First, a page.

Tax Proposal Would Be Tough on New York

Local officials decry loss of deductions

By Liz Schevtchuk Armstrong

In a bipartisan outcry, local elected officials criticized proposed changes to the federal tax code that would abolish deductions for state and local taxes and could complicate the use of bonds to fund municipal projects, while reducing taxes on corporations and the ultra-wealthy and increasing the federal deficit by more than $1 trillion.

Encouraged by President Donald Trump and with little deliberation, the Republican-controlled U.S. House and Senate each passed tax-reform bills in recent weeks. All Democrats in both chambers voted “nay,” while a single Republican voted against the Senate bill. In the House, 13 Republicans opposed the chamber’s legislation. The bills await action by a joint conference committee to resolve differences before a single version returns to each chamber for a vote.

Among the provisions affecting New York residents:

  • Elimination of a deduction for state and local taxes, except for up to $10,000 in property taxes.
  • A reduction in the amount of the mortgage-interest deduction for new mortgages. The House bill lets homeowners write off mortgage interest for a first-home mortgage of up to $500,000. The Senate cap maintains the cap at $1 million. The House bill abolishes the mortgage-interest deduction for second homes. Both bills would eliminate the deduction for interest on home-equity loans.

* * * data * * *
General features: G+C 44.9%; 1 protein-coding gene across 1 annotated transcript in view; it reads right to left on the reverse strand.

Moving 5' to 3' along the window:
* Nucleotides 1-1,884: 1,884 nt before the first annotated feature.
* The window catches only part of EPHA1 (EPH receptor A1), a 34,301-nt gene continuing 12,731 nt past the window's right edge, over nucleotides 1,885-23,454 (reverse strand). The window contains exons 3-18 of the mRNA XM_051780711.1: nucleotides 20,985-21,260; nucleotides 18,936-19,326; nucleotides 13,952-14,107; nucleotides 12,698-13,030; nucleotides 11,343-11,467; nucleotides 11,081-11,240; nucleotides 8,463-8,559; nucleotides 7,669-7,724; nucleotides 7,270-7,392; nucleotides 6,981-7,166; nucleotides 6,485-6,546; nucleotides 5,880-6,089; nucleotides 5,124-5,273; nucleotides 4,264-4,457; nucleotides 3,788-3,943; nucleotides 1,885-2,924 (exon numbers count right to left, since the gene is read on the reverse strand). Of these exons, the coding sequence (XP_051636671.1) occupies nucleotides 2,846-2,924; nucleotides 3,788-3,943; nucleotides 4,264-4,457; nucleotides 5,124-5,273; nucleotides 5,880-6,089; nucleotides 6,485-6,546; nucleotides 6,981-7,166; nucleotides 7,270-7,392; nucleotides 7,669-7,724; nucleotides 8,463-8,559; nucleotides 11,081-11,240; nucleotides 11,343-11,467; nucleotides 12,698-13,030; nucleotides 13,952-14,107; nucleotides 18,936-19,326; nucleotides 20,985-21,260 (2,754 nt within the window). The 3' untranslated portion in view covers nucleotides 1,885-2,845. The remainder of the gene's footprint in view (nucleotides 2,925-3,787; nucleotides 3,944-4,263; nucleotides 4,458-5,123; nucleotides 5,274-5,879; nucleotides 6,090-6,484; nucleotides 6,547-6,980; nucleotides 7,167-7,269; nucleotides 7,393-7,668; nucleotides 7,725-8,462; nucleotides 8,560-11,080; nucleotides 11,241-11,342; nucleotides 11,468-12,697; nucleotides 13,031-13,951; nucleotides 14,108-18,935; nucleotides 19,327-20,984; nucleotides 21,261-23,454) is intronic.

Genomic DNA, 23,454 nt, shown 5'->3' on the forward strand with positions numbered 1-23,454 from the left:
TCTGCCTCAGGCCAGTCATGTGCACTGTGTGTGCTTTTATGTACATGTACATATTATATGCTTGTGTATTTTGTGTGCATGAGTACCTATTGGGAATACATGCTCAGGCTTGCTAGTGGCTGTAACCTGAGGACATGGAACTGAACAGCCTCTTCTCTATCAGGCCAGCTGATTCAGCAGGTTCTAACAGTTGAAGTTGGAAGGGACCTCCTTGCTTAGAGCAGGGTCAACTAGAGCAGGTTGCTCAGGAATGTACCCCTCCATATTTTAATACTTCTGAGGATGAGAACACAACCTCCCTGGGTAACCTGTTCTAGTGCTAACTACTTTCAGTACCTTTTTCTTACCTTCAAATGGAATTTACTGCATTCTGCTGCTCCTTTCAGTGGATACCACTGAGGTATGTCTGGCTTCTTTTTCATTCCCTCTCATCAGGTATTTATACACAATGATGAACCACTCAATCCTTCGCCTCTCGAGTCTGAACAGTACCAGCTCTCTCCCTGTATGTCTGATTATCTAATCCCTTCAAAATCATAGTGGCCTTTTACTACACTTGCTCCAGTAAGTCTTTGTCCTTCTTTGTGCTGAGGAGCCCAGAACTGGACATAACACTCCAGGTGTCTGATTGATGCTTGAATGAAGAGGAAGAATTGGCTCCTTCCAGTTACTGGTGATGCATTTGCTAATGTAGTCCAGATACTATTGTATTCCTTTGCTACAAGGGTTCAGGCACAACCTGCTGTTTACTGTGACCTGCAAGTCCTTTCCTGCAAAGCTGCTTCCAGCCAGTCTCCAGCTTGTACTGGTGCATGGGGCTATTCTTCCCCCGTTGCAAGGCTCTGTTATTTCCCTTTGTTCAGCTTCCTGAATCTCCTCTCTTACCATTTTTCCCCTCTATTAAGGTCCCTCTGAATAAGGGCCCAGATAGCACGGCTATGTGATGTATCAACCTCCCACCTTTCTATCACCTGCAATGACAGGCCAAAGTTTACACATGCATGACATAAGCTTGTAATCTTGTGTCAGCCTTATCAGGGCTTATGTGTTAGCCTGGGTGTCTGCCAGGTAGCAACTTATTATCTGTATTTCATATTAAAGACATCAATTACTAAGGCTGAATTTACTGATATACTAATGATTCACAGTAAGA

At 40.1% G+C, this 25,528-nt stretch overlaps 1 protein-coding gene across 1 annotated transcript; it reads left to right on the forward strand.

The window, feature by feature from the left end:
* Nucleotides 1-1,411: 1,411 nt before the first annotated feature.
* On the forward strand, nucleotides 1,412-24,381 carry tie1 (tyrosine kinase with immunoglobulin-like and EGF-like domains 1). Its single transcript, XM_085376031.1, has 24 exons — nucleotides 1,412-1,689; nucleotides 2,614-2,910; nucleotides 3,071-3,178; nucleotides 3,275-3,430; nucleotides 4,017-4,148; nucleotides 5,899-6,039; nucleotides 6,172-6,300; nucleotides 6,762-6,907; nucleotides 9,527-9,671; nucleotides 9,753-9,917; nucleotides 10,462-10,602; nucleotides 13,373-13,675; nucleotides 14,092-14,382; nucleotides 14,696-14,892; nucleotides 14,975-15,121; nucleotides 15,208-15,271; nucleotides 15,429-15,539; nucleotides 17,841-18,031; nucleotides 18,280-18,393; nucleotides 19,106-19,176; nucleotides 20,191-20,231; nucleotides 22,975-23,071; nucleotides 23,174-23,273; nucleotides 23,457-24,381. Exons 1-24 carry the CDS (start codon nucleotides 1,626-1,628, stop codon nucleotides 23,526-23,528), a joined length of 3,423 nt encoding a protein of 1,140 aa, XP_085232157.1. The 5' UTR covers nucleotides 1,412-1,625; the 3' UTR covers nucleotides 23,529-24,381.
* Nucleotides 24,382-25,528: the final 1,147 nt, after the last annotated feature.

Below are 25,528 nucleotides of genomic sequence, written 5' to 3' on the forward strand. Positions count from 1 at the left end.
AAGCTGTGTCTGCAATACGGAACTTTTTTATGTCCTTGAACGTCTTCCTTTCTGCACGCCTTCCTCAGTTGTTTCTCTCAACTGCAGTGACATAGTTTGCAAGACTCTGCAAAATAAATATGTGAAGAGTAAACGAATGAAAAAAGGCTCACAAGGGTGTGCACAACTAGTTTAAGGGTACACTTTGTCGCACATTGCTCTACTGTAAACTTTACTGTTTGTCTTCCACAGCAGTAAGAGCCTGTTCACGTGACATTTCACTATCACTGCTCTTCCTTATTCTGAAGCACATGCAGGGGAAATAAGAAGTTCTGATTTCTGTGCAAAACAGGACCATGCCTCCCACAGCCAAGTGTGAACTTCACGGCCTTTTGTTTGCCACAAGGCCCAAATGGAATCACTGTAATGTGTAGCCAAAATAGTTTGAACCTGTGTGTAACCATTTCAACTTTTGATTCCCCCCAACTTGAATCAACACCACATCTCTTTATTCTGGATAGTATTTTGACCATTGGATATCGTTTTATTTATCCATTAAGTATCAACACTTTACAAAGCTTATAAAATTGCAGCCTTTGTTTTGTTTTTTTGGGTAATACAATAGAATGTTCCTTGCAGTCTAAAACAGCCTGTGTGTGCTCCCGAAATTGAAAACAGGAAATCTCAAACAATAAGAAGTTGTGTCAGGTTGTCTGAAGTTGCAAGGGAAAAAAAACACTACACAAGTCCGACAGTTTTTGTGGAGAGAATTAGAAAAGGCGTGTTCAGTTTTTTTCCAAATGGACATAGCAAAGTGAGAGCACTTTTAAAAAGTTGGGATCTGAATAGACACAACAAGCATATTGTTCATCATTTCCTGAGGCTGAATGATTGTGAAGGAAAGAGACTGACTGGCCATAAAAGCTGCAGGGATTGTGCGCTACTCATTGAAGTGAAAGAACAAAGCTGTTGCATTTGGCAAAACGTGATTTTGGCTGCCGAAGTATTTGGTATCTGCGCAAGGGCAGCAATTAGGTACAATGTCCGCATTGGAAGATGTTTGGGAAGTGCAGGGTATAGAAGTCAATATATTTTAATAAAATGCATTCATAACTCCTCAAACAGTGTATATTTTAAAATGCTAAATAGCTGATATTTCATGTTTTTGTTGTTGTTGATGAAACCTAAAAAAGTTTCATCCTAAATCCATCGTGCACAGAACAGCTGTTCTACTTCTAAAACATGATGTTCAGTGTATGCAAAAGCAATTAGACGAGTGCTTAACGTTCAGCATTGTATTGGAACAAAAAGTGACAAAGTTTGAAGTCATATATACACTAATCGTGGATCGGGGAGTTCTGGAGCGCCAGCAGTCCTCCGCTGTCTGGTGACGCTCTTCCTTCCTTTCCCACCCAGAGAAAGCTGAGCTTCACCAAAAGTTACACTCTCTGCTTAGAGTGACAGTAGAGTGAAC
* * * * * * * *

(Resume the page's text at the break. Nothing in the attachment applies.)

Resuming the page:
• An increase in the standard deduction to about $12,000 for individuals and $24,000 for couples, but an elimination of the personal exemption of $4,050 and an exemption of $4,050 for each dependent.
  • Changes that would make it more difficult to use municipal bonds to fund major infrastructure projects.
  • To compensate for the revenue lost with the revisions, automatic cuts to Medicare and other programs aiding the elderly and/or poor.
  • Under the House bill, tax as income the amount of tuition not charged graduate students who work for a university while pursuing advanced degrees; also under the House bill, end the tax deduction for interest on student loans.